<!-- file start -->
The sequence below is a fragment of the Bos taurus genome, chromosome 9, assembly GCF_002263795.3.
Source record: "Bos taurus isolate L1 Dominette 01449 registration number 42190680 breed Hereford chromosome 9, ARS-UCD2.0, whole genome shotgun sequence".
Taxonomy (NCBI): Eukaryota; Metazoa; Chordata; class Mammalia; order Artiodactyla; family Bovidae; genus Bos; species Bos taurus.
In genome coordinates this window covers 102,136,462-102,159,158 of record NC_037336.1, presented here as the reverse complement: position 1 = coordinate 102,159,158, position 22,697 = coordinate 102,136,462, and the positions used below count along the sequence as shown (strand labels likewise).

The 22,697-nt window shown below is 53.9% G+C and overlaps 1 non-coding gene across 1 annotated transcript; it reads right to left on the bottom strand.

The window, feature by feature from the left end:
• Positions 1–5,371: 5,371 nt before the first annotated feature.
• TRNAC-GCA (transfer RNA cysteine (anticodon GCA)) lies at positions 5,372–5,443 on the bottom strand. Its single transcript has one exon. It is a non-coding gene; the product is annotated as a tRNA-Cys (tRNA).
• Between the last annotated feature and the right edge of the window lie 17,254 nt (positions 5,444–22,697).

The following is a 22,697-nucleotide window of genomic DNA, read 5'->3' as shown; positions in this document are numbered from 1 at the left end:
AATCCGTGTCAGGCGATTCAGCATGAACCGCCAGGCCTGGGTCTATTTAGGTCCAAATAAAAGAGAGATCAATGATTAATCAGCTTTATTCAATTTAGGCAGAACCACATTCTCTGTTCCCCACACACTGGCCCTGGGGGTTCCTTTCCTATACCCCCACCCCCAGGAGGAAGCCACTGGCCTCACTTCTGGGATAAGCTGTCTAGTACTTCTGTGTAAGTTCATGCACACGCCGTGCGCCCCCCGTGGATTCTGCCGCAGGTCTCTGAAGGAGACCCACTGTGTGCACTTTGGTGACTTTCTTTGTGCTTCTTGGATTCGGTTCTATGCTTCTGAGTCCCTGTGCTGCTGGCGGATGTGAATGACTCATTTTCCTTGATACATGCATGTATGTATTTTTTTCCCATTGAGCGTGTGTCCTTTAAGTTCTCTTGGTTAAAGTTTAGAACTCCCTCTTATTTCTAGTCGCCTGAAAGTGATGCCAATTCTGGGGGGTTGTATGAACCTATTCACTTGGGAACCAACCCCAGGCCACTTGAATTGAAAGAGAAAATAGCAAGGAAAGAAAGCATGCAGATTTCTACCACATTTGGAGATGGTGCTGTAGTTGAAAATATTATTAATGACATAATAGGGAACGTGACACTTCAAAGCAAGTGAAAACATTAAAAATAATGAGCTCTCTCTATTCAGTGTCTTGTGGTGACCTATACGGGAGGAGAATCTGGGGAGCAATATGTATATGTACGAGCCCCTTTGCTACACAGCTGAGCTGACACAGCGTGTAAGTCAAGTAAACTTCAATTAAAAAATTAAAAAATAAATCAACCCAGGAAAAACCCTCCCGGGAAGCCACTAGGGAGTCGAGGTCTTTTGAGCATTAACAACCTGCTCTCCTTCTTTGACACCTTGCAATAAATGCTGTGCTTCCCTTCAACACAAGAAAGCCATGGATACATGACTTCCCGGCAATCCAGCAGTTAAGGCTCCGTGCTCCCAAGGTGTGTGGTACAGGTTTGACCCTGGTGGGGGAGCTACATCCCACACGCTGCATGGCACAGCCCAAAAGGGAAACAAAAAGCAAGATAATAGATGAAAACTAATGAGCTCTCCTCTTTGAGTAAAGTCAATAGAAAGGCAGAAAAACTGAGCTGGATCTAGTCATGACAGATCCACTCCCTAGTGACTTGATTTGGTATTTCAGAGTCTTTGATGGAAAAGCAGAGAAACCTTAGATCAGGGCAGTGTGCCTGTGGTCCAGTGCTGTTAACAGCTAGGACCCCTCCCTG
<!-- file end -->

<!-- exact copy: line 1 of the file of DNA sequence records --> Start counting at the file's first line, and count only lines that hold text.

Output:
The sequence below is a fragment of the Bos taurus genome, chromosome 9, assembly GCF_002263795.3.